Sobia Ahmed: Who is Afraid of Green


Sobia Ahmed: Who is Afraid of Green

Sobia Ahmed showcased a powerful collection of works at Khaas Gallery in November. Two themes were evident through her work, that of environmentalism

Book Review | Media Culture

Sobia Ahmed showcased a powerful collection of works at Khaas Gallery in November. Two themes were evident through her work, that of environmentalism and political commentary. This body of work clearly shows Ahmed’s passion for the fate of her country; her struggle with the current trajectory of political affairs are evident through her art. She uses strong symbols in her work, starting with the classical face of the traditional Mughal miniatures, but contrasted with thoroughly modern backgrounds reminiscent of Mondrian, western symbols such as Cupid and the universal symbol of death, destruction and decay, vultures and crows.

One theme that is evident through many of these works is the relationship of Pakistan and the US. The ‘stars and stripes’ appear in various forms in an number of works, such as New Order where an unconscious or perhaps deceased man hangs upside-down from a symbolic rupee note, hands, neck and ankles tied with red and white striped rope. More obvious still is the symbolism of Who Will Be Next where we see the same unconscious man, his green dress with white stars symbolic of Pakistan. He is hanging from a fishing rope held in the hands of another Mughal-faced man whose outfit bears the stars and stripes symbolism and whose right leg is decked out in military camouflage and boots. This bold visual statement by Ahmed appears to show the US-Pakistan relationship as one where Pakistan is not only being hung up to dry, but is being used as bait at the same time.

In the Offing shows a similarly asymmetrical relationship between the US and Pakistan, with a student-teacher or master-servant relationship seeming to be depicted. The faceless figure of the teacher, clothes bespangled in the stars and stripes, puts out a not-so-benevolent black hand towards the ‘student,’ the faceless green Pakistan, who is dwarfed by the sheer size of the US. Behind the carmine background, the outline of crows can be seen, perhaps waiting to feast on the outcome of this encounter.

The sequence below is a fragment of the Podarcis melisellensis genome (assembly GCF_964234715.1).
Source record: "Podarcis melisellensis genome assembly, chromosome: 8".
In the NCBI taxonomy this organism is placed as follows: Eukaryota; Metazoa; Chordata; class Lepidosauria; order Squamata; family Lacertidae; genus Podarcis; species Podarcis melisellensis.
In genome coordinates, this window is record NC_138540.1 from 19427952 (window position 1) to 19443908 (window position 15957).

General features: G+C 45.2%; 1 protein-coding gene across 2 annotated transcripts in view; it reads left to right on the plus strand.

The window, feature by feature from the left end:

The issue of Kashmir also rises in Ahmed’s work, with her painting Once Upon a Time in 1947 clearly making reference to the Indo-Pak war of 1947, the ramifications of which are still very much in play to this day. The vultures and crows symbolic of the death, destruction and betrayal this conflict still inflicts.

Changing in tone slightly, her environmental work for this exhibition makes a statement about how we as a race and perhaps Pakistan as a country has sold off its natural resources or left the environment to suffer at the hands of Big Money. In Once Upon a Time on the Map II, Ahmed uses the classic miniaturist leaf motif to create the illusion of a bird’s-eye-view of a lush green landscape with a large body of water. Across the top of the painting however is the ghostly imprint of a rupee note, a symbol she uses in many of her works. This signifies to the viewer that what was once upon a time green and lush and verdant has been sacrificed for the artifice of profit.

Sobia Ahmed uses her considerable skill with traditional miniaturist style, mixes it with modern symbolism and backgrounds to create compelling works that tell the story of her country, as she sees and understands it. These are powerful commentary artworks, skillfully portraying the artist’s strong convictions and in many ways registering with the viewer as a form of protest. Thought-provoking and confronting, Ahmed forces the viewer through her art to step back, at least for a moment, and reflect on the history, and future of Pakistan.

Cosima Brand is an editor and writer living in Pakistan.

Images courtesy Khaas Gallery



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